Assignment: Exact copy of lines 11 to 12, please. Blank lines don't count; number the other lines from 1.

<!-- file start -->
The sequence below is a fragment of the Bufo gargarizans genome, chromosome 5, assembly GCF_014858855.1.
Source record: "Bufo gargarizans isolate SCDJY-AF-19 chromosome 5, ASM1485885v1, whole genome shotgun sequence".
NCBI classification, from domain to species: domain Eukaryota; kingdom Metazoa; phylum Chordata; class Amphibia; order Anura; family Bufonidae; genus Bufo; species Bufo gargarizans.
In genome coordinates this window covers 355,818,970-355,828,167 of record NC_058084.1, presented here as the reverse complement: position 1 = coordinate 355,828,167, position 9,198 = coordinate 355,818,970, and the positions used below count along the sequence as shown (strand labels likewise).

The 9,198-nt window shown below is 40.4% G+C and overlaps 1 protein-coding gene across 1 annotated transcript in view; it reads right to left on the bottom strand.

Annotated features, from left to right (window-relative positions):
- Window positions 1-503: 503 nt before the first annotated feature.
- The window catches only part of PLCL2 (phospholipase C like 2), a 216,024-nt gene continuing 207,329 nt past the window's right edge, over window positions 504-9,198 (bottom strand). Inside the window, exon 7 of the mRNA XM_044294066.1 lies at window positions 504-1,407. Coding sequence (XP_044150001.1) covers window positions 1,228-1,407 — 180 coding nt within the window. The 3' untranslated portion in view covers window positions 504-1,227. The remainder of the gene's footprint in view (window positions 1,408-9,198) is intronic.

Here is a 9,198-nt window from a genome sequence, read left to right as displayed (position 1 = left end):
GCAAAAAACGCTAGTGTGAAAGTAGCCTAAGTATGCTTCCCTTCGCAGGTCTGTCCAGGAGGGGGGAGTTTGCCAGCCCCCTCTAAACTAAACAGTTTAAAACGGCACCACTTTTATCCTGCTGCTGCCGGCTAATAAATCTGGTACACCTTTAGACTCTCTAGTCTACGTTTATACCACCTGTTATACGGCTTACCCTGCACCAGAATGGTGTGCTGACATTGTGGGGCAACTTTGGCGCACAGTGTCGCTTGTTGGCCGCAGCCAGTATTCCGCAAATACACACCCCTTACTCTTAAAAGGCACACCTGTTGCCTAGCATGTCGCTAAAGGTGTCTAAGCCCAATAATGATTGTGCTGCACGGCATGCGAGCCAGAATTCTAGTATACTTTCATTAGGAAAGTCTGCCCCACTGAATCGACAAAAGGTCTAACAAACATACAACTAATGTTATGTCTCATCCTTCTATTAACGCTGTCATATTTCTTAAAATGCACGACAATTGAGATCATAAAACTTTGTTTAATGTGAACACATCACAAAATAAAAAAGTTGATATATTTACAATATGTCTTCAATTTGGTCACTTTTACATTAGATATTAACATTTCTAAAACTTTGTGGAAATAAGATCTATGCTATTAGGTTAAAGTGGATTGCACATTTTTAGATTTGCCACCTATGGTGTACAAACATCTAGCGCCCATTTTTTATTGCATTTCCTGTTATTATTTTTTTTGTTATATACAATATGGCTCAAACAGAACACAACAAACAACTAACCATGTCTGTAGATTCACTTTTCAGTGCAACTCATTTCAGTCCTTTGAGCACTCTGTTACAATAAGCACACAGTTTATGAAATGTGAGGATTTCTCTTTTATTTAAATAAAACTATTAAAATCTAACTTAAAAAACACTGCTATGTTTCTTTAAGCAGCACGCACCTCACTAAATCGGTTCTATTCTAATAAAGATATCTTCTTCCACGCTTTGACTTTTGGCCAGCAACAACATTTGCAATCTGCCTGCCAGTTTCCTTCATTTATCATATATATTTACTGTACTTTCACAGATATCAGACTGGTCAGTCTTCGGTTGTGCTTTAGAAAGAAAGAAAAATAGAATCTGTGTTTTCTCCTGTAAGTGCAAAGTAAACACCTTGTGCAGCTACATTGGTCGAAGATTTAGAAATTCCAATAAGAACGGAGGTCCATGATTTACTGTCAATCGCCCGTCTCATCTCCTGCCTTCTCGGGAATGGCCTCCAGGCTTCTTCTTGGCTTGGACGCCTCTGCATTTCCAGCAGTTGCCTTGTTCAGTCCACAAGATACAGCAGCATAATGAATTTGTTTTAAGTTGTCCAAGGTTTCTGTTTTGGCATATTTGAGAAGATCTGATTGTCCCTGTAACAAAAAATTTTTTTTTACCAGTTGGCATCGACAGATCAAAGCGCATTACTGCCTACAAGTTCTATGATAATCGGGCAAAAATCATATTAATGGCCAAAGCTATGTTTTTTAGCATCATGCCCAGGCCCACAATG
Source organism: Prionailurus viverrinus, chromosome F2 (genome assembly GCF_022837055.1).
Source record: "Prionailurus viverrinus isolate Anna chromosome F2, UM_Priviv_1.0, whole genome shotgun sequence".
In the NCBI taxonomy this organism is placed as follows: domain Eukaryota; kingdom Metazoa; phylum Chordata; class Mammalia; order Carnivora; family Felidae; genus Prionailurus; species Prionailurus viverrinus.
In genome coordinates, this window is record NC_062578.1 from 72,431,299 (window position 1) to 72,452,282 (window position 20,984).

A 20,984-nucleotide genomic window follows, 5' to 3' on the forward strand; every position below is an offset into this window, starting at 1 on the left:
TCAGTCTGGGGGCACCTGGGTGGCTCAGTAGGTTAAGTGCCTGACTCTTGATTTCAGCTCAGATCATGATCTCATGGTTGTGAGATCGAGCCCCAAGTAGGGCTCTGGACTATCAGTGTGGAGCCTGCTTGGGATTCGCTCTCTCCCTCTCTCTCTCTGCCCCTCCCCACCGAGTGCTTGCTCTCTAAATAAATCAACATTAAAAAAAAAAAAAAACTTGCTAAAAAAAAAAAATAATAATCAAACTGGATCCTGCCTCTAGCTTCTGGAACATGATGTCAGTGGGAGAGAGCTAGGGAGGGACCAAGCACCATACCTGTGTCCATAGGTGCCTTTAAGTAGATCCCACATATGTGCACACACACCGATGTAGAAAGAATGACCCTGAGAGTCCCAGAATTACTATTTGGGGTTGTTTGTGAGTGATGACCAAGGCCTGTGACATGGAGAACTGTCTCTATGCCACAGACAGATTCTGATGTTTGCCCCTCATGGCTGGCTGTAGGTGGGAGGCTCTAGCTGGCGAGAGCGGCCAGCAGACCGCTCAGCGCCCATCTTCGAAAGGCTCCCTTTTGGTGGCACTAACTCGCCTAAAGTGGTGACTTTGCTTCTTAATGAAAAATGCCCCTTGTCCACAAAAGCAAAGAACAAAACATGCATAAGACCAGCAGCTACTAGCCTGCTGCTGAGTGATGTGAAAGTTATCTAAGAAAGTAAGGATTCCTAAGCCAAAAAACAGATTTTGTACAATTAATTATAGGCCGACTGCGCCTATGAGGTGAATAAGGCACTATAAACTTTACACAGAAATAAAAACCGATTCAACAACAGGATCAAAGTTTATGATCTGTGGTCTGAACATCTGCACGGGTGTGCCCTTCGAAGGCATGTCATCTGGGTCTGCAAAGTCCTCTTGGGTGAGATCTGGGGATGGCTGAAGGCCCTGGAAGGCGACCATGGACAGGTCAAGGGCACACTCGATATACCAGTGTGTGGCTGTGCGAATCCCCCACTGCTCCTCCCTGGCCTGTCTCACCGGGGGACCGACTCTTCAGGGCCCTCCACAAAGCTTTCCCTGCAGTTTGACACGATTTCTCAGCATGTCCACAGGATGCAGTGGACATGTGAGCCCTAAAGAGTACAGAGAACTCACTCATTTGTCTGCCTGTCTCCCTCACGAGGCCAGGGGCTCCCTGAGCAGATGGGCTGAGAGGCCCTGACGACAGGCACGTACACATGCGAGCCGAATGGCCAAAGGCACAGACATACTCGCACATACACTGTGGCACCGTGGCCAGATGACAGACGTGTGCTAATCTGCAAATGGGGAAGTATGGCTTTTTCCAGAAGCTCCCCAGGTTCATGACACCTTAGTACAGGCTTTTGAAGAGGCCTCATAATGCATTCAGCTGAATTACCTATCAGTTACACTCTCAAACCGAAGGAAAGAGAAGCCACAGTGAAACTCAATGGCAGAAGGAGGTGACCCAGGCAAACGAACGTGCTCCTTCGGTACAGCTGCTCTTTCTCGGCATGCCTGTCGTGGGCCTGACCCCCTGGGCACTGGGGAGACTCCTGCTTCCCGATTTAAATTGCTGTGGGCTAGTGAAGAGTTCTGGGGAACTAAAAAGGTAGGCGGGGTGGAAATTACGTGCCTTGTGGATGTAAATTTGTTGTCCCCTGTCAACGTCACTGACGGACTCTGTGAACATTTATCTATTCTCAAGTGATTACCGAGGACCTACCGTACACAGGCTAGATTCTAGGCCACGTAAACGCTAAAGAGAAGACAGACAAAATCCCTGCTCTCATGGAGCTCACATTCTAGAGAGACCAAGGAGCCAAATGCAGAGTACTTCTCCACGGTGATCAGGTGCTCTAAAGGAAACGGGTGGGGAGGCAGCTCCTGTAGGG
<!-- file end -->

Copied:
Source organism: Prionailurus viverrinus, chromosome F2 (genome assembly GCF_022837055.1).
Source record: "Prionailurus viverrinus isolate Anna chromosome F2, UM_Priviv_1.0, whole genome shotgun sequence".